Liberalism – the comparatively mild-mannered sibling to the more ardent camps of nationalism and socialism – has never been so divisive as today. From Putin’s populism, the Trump administration and autocratic rulers in democracies the world over, it has both thrived and failed under identity politics, authoritarianism, social media and a weakened free press.
Since its inception following the post-Reformation wars, liberalism has come under attack from conservatives and progressives alike, and today is dismissed by many as an ‘obsolete doctrine’. Fukuyama sets out the cases for and against its classical premises: observing the rule of law, independence of judges, means over ends, and, most of all, tolerance.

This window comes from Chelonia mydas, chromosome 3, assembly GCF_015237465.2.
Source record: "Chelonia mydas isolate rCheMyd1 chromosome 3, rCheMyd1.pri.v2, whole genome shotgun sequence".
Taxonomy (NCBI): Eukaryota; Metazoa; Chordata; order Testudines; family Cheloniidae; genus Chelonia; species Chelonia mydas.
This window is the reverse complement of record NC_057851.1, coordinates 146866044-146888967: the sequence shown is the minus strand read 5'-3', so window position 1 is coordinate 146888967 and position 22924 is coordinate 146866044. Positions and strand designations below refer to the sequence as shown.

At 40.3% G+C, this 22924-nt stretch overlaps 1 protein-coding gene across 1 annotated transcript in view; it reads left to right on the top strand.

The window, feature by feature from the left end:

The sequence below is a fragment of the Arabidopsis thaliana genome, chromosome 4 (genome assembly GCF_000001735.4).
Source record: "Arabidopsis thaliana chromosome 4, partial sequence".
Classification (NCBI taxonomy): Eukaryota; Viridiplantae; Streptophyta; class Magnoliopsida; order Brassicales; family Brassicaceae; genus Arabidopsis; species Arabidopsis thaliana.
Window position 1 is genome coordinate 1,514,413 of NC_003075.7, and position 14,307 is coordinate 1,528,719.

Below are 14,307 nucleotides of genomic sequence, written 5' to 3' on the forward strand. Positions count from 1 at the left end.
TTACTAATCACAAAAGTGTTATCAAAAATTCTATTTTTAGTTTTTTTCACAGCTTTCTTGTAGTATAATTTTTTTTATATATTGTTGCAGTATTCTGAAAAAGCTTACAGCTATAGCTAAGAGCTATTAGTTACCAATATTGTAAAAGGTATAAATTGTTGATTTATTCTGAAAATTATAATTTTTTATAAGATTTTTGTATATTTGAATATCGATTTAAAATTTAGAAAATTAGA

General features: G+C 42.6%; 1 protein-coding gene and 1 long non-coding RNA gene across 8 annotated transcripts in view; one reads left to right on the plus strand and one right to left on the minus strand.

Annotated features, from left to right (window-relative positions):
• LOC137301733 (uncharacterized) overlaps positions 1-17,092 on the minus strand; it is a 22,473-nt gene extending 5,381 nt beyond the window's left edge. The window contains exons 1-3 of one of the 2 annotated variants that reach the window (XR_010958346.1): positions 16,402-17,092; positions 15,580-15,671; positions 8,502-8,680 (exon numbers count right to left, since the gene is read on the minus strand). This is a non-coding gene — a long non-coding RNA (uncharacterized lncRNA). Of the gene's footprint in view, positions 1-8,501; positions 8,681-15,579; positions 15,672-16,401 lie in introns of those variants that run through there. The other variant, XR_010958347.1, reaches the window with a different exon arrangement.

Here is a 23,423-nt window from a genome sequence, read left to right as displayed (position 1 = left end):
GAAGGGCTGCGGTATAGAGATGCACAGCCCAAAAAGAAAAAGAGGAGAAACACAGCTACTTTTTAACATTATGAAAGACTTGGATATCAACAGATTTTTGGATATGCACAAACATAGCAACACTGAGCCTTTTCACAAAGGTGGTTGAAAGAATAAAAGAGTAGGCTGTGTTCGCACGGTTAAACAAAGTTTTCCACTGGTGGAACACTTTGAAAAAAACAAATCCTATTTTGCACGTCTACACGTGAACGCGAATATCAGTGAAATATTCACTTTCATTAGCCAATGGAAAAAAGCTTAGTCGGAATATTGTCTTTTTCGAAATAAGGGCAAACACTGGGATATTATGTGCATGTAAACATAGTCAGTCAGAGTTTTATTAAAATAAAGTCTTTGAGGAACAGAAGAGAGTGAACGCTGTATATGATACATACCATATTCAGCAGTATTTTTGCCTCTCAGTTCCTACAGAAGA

In conversation with Bristol Ideas director Andrew Kelly.